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When did both parties become so partisan? Part 1

By Trevor Law

This is a multi-part series on why American politics is the way it is. This first part will deal with the foundings of both parties as well as the immediate aftermath of the American Civil War.

Have you ever wondered why Democrats are the Liberal party and Republicans are the Conservative party? I mean if you look back to the founders of each party they couldn’t be more different than their respective parties today. Abraham Lincoln aggressively put down a rebellion, first just to keep the Union together, but then to end the institution of slavery in the U.S. He essentially stretched the Constitution to become the biggest promoter of civil rights in American history. While Andrew Jackson  so totally changed the party he essentially founded (The Democrats) that it could hardly be considered the same. As a slave owner, Indian fighter and hater of banks and paper money, he was the very embodiment the frontier spirit. He was a hero of the war of 1812 and loved to fight. It would be hard to imagine either man in either party today.

This may blow your minds, but many abolitionists ran in the same circles as the first generation of great capitalists. These two groups, combined with the a massive wave of settlers in the west, formed the Republican party. Based in New England and the Midwest this coalition proved unbeatable. The grassroots of the abolitionists, with the money and influence of capitalists, swept the Republican party to power just six years after it was founded. It led to a massive shift in American politics and it was because of the party’s threat to slavery that the south seceded.

The Democrats on the other hand couldn’t have been more different. While many in the business community had links to southern plantations and the production of cotton and tobacco was fueled by slave labor, it was a shift that occurred in the North that ended the alliance between these two groups. Northern business owners were pressured to cut ties and with the fugitive slave act, blacks who escaped to the north could be hunted down and brought back down South. This along with the Democratic parties split and the further spread of Slavery led to its downfall.

The American Civil War totally transformed the United States. The Election of 1860 might be the single most important one in U.S. history. When the new Republican party was able to win the Presidency and a majority in in the house without without winning a single state. It ended the Democratic party, and the South’s dominance in American Politics. It is very very hard to give this singular moment the significance it deserves. The Democrats, which at one time were the Democratic-Republicans under Thomas Jefferson, had control the Federal government for most of the early Republic.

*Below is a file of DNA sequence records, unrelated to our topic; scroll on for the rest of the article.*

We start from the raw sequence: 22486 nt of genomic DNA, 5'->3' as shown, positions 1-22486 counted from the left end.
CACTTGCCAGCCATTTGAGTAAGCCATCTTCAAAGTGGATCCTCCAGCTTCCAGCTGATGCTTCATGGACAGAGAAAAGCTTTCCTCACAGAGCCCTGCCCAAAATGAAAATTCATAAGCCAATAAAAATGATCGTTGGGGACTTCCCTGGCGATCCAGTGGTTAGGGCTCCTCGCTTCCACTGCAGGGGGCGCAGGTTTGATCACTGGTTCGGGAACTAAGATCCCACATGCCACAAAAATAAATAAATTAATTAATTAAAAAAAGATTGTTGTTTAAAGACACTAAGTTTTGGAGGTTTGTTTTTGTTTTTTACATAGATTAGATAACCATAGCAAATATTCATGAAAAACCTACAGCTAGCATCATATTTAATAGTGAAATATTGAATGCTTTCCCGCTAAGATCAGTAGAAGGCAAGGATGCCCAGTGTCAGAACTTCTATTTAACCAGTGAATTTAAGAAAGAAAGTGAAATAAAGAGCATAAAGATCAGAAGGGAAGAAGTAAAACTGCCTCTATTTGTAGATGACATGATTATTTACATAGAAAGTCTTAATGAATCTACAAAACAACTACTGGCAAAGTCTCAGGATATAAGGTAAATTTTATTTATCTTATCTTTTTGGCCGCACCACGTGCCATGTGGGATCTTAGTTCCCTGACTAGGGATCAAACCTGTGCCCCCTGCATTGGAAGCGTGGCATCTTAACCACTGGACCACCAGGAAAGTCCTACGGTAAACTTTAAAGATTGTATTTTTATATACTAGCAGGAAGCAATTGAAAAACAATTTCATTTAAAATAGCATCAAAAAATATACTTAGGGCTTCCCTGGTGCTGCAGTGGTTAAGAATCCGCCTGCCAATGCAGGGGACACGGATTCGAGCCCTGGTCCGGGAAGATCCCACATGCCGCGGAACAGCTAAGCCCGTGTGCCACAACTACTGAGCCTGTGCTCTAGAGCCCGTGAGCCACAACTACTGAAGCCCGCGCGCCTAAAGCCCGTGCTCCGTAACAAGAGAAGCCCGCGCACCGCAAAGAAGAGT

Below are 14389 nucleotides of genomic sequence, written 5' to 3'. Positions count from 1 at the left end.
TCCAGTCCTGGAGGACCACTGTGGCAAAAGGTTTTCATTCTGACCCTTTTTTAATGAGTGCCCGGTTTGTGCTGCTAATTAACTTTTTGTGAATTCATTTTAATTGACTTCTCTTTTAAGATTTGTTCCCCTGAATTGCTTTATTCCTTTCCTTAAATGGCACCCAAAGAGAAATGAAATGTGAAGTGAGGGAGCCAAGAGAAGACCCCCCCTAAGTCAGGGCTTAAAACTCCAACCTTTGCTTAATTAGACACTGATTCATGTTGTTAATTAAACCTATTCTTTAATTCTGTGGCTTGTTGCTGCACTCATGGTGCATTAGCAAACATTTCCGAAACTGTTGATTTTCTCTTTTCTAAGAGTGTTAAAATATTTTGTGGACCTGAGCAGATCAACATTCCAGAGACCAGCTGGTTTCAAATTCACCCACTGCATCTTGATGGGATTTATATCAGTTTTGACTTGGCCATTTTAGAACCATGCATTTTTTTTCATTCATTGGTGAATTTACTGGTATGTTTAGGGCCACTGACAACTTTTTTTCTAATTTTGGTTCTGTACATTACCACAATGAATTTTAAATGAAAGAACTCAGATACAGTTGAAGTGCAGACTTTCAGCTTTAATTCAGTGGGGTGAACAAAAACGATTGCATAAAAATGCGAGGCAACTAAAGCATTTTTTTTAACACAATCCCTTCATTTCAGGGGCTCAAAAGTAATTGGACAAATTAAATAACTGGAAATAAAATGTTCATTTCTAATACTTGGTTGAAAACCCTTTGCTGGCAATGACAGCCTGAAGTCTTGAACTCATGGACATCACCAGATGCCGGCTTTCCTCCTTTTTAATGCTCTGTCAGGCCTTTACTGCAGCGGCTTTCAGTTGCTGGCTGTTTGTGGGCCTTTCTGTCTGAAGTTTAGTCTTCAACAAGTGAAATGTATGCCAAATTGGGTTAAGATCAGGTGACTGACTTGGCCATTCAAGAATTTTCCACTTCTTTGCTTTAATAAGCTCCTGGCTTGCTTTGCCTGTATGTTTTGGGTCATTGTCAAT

The Democratic party though was being split just as the country was. In the Democratic convention of 1860 the southern delegations broke from the rest of the party. The Southerners wanted a plank that protected the Dread Scott decision. It stated that it made slavery legal in all territories. This enraged the north, which was split between letting the territories vote, or between banning an expansion of territories all together. The Northern Delegates, lead by Stephen Douglas, couldn’t accept it and knew they would lose the north on such a platform. Thus the Democrats split, and while Lincoln might have won without that split, it made it impossible for him to lose, even with the entire South voting against him.

This is when the Civil War Started and caused another reshuffling in American politics. During the war politics was entirely defined by the conflict, should the Union make peace, should they press for total war, should they make it about slavery? In the aftermath of the war the Republican party gained a level of dominance that even the Democratic party of the early 19th century never enjoyed. An alliance of westerners,and northern industrialists, ensured that the party of Lincoln would define American politics.

It was defined by an astoundingly weak federal government. As the industrial revolution transformed the country, making the first generation of billionaires and creating a massive working class the government was largely absent from people’s lives. There was no Federal reserve, taxes were much lower and no social safety net and very little restrictions on the power of companies. While this supercharged growth it lead to massive inequalities and huge safety gaps, as well as things like child labor. It created a shimmering pot of anxieties that were ready to burst, and it was two men, William Jennings Bryan, and Theodore Roosevelt, that gave a voice to that.


I hope you enjoyed part one! Part two will be coming soon!

And you should also check out some of our other articles



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